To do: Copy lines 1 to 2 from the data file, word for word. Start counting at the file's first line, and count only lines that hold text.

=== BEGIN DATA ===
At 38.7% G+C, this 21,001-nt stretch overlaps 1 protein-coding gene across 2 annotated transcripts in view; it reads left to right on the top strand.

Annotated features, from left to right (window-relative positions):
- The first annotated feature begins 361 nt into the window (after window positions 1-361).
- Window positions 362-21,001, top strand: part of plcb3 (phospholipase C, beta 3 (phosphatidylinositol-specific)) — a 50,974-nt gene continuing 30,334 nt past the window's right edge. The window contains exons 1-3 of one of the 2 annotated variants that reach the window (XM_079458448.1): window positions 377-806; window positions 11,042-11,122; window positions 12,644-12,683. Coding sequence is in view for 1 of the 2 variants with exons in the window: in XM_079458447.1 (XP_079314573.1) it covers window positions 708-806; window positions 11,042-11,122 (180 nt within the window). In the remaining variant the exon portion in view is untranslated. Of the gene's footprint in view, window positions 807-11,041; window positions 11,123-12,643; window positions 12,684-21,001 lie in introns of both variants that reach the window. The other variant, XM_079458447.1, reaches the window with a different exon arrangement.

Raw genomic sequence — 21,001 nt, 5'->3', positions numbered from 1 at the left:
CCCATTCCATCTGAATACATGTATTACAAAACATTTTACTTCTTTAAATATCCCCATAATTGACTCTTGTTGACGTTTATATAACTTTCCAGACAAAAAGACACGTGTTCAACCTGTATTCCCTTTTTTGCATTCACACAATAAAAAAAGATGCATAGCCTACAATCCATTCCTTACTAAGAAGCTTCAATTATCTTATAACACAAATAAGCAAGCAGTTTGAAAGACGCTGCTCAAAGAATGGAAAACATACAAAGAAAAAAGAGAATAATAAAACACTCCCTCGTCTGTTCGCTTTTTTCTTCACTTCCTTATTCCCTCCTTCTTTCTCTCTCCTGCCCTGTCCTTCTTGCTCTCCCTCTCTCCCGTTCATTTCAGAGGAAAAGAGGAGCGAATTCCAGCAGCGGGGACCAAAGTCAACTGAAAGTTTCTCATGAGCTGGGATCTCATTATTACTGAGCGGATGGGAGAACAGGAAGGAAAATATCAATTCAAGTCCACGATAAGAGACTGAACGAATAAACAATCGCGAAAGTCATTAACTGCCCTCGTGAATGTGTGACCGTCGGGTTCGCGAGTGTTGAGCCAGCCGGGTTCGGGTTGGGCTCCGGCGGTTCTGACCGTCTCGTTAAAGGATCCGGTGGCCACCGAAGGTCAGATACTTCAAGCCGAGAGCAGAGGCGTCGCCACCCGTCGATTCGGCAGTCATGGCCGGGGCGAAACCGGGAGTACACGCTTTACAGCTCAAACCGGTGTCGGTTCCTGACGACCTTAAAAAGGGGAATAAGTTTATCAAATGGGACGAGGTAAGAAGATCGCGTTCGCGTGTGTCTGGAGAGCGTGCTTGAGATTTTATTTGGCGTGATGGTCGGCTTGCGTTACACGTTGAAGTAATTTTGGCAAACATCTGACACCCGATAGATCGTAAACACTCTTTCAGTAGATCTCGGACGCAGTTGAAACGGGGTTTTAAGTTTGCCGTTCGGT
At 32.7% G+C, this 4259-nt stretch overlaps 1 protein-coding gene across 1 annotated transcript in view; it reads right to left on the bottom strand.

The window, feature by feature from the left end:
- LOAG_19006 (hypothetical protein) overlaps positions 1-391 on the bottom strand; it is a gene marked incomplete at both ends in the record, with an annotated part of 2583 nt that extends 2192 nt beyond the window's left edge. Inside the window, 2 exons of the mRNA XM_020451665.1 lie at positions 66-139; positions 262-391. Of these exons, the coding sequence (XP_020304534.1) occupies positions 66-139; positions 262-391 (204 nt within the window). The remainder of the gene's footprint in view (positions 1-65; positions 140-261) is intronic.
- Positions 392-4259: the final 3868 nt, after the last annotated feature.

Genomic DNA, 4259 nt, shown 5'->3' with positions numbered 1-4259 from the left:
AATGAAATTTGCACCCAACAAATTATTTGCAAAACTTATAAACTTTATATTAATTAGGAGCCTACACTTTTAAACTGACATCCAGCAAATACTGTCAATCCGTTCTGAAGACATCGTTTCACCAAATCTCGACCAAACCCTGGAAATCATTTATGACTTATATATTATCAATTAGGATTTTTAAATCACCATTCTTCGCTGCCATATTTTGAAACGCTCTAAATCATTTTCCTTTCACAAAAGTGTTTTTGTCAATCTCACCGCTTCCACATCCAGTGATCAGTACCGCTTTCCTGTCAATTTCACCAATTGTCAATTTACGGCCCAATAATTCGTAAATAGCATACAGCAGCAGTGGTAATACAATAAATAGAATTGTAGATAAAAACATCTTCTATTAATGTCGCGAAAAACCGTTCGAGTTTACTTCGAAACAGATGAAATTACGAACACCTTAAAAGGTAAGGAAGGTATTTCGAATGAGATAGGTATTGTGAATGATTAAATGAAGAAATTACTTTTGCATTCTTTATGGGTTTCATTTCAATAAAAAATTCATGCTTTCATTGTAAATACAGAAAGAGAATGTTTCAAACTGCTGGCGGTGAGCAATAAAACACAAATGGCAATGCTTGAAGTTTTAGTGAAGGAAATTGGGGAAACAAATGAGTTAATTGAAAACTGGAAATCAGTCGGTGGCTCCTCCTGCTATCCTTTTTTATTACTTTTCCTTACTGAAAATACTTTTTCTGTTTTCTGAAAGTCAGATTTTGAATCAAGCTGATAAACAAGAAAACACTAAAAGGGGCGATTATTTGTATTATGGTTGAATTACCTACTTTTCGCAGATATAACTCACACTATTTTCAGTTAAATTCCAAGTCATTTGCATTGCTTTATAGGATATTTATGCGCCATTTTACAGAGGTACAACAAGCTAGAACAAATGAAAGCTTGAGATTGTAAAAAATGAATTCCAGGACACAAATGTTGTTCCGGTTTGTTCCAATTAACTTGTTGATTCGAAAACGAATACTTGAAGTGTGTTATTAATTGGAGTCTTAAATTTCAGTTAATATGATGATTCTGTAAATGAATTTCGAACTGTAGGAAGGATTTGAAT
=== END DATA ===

At 38.7% G+C, this 21,001-nt stretch overlaps 1 protein-coding gene across 2 annotated transcripts in view; it reads left to right on the top strand.

Annotated features, from left to right (window-relative positions):